One of the more profound impacts of the pandemic is the rise of the Great Resignation, and 80% of next gen say they are now more determined than ever to focus on their passions and dreams. Whether it’s leaving for a higher paying job, moving into a job more aligned with one’s values or exiting a toxic work environment, much of this change is empowering, although some young investors may require some future retirement guidance, as 1 out of 5 who quit opted to cash out of their 401(k), a move that could potentially have a longer-term negative impact.
“The fact that so many people who left their jobs as a result of the Great Resignation also cashed out of their 401(k)s may be cause for concern,” said Assaf. “Taking money out of your retirement accounts completely should be avoided unless the immediate need is critical and there are no other options, not only because of the tax implications, but also due to the impact on your retirement nest egg. If possible, one of the most important things you can do to prepare yourself for retirement is to start saving as early as possible, since you have time and the power of compound interest potentially on your side.”
Inaction and Cashing Out Too Quickly Are Top Problems Among Older Generations, Too
Unfortunately, inertia is not a problem reserved only for the young. When it comes to Gen X, the view of the state of their retirement savings is by far the gloomiest: among those who say their retirement plans have been negatively impacted by the pandemic, more than one quarter (27%) estimate being 4-5 years away from getting back on track or admit they are completely off track. This is a concerning prospect, given the oldest Gen Xers are now 5 years away from reaching the qualifying retirement age of 62. Many in Gen X have fallen behind in other areas, too:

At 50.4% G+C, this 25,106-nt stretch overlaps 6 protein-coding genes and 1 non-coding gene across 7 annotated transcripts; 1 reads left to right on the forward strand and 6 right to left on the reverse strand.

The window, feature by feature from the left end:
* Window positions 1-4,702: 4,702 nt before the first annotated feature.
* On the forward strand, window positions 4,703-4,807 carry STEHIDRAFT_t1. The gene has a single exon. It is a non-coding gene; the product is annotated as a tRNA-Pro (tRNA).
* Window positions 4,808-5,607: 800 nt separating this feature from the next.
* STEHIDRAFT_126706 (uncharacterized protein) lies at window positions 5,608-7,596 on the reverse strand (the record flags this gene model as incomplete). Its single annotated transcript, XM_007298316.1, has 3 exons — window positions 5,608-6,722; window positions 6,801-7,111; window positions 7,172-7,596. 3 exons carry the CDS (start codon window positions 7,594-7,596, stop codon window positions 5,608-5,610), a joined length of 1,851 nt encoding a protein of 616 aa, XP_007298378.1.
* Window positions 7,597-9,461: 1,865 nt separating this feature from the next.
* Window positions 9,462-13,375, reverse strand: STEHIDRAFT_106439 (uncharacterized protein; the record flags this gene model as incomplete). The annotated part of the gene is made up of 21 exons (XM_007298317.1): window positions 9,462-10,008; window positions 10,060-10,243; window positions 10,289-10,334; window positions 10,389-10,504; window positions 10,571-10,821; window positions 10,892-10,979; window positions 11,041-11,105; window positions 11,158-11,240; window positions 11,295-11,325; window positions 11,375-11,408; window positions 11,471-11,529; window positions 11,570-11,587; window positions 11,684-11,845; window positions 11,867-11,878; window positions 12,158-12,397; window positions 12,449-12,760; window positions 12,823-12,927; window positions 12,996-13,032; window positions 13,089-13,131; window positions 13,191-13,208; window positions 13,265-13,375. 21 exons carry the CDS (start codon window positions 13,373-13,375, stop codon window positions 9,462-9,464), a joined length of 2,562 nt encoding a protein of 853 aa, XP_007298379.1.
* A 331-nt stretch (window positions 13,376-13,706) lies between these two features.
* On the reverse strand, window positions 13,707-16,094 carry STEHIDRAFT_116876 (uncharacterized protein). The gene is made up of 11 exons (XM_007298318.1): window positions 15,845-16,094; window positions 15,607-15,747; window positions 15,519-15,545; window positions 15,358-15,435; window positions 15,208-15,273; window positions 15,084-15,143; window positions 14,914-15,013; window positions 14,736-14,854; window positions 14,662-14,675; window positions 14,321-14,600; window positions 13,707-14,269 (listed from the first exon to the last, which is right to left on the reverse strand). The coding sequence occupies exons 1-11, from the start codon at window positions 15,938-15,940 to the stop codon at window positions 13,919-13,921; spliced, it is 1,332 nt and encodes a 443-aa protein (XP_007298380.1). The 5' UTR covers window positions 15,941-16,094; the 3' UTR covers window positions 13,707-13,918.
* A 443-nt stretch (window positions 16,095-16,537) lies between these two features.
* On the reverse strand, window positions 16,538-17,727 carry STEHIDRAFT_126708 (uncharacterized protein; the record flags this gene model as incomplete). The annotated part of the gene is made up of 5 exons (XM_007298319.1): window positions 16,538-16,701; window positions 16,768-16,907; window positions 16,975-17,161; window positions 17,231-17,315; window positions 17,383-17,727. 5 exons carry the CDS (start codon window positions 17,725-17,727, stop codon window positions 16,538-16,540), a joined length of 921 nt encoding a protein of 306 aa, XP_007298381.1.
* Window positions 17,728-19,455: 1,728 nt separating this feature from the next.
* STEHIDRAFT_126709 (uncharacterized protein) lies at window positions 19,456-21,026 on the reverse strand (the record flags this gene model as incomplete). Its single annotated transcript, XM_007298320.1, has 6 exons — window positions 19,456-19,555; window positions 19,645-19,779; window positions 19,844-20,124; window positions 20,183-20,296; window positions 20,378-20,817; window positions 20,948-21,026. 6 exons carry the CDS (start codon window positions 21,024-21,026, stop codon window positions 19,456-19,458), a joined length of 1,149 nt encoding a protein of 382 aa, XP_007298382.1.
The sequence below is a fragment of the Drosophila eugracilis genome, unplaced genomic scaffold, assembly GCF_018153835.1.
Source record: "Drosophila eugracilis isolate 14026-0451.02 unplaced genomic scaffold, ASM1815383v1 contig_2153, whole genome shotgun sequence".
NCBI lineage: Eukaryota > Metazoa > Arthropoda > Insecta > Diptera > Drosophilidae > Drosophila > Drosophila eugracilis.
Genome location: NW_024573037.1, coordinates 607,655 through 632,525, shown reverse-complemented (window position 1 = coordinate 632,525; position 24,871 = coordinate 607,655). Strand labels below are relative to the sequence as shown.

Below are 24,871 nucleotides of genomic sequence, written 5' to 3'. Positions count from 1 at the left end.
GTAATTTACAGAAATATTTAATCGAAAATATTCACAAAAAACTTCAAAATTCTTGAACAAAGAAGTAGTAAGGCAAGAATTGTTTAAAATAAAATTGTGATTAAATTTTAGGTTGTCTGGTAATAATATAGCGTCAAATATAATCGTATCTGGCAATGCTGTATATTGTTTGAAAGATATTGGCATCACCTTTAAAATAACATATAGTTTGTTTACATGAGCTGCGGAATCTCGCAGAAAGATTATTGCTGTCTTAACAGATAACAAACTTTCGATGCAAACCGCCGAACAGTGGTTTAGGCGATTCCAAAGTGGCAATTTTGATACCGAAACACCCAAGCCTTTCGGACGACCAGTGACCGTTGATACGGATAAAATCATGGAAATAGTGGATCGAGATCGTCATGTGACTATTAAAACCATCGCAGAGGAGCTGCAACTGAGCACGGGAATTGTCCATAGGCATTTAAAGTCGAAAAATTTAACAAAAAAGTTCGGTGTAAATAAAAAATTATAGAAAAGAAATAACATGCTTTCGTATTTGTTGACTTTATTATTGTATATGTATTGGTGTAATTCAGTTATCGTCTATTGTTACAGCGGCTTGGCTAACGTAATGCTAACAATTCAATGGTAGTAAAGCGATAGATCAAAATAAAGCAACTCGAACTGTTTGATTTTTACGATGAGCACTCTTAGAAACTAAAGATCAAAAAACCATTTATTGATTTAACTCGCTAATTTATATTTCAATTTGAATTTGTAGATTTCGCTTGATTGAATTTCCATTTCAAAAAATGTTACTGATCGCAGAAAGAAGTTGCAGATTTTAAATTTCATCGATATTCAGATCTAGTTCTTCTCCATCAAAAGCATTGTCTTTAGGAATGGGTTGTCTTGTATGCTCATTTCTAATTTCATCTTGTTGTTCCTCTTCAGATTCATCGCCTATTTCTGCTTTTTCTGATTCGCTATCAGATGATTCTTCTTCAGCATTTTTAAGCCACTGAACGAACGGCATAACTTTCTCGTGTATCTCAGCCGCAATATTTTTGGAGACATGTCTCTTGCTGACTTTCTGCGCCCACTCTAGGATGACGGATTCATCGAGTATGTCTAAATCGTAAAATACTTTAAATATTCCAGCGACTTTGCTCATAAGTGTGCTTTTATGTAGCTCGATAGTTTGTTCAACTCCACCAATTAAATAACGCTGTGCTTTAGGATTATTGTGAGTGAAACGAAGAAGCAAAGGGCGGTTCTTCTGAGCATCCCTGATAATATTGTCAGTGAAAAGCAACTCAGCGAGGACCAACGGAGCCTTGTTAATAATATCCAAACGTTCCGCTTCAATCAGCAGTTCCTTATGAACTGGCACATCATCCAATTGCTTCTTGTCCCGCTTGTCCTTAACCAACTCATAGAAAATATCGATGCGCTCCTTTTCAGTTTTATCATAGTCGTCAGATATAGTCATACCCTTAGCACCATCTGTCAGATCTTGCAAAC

Drawing down too quickly on a retirement nest egg that was decades in the making may also be an area of concern. When asked, 1 in 5 of all respondents thought a financial professional would recommend a withdrawal rate of 10-15% of retirement savings every year. In fact, withdrawing that amount would be far above Fidelity’s suggestion to withdraw no more than 4 to 5 percent from savings yearly—and could lead to depleting one’s retirement savings far too quickly. Of immediate concern, this view was held by 20% of Gen Xers and 15% of Boomers.
Plan On It: Gaining Clarity on What’s Possible and How to Get There
For those who put their retirement plans on pause during the pandemic, now may be the perfect time to move back into action. Here’s one powerful reason: it can make you feel better. In fact, when looking at major financial milestones, planning for retirement is the only area where people tend to be more motivated by the planning rather than excited about the day it happens:
The power of planning can also have a profound impact on one’s peace of mind, as well as on one’s confidence about retirement—both short and long-term. Those with a plan in place:
- Feel more confident about being able to retire when and how they want (91% with a plan vs. 67% without), are more likely to know how much money they’ll need to retire (84% with a plan vs. 56% without a plan) and when they want to retire (84% with a plan vs. 59% without)
- Are more likely to say they know what to do to keep up with inflation (77% with a plan vs. 57% without) and are less likely to say they plan to retire later due to the pandemic (16% with a plan vs. 29% without)
For those who want to start planning but feel overwhelmed, it’s important to keep in mind you don’t have to do it all at once. In fact, keeping things bite size can be more effective when it comes to goal setting: by an almost 2:1 margin (63% vs. 37%), people find making small improvements and milestones more motivating than imagining a big payoff.
In addition, passion creates purpose, which is to say, you’re more likely to plan if there’s a desire around what you're planning for. Among the next generation, 79% have an exact or good idea what they want to do when they retire; the same number have an exact or good idea which retirement savings plans, investments and savings schedule will best help achieve their goals. These are higher levels than older Millennials or Gen Xers and definite steps in the right direction.